James Boyce, 1835: the founding of Melbourne and the conquest of Australia.
James Boyce, 1835: the founding of Melbourne and the conquest of Australia, Black Inc, Collingwood Vic, 2011, xiii + 257 pages; ISBN 978 1 86395 475 4.
The speculators from Van Diemen's Land who camped on the Victorian coast in 1835 were the first settlers of what was to become Melbourne. The southern capital was thus the only one of Australia's major cities to be established by private enterprise rather than government sanction. James Boyce follows on from his award-winning Van Diemen's Land (2008) to investigate how the three years after that first camp was established saw more land and more people conquered than the preceding 50 years of white settlement. Within 15 years settlers had seized most of the grasslands of Victoria, New South Wales, South Australia and southern Queensland, an area of nearly 20 million acres. Boyce sets the scene for this land rush with a series of chapters on London, Sydney, Van Diemen's Land, Bass Strait and the Yarra in 1835, then goes on to describe the first year of the settlement and the 'explosive growth' which ensued. A handful of maps are the only illustrations, but the book is wellfootnoted and has a comprehensive bibliography.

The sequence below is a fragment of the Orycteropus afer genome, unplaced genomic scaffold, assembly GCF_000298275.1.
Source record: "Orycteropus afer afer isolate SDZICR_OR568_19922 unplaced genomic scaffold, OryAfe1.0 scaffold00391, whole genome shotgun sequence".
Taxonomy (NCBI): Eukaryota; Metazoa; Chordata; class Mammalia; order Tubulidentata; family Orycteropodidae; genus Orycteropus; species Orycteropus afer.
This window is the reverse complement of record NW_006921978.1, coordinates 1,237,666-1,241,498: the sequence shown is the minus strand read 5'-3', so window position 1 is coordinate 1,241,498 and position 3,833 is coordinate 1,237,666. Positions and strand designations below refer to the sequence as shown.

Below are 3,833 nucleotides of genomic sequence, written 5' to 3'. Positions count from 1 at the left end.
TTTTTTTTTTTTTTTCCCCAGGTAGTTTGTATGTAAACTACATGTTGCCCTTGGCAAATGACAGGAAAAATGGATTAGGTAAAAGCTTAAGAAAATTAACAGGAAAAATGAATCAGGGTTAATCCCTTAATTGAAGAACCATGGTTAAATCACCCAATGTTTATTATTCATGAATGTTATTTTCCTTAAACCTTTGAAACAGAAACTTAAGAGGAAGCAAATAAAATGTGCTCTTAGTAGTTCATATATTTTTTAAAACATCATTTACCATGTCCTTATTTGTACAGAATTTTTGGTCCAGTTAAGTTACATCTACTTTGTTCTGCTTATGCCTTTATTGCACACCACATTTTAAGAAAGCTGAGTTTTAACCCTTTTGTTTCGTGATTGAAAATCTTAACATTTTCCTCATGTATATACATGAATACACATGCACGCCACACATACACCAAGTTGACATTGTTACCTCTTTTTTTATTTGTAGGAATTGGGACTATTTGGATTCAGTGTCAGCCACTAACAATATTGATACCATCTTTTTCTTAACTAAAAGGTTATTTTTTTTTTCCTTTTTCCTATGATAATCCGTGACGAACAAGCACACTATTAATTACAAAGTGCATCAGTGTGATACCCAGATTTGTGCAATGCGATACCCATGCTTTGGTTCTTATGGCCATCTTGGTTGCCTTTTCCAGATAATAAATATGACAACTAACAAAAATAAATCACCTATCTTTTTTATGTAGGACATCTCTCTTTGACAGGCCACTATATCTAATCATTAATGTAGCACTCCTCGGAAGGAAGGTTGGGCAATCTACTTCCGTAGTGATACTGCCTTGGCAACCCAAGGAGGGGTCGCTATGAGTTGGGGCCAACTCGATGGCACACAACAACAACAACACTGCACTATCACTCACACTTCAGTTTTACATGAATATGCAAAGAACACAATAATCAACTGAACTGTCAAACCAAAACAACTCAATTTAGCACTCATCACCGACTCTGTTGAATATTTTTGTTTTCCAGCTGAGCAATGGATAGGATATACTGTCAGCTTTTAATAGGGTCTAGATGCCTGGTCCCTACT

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|Title Annotation:||BOOK NOTES|
|Publication:||Journal of the Royal Australian Historical Society|
|Article Type:||Book review|
|Date:||Dec 1, 2011|
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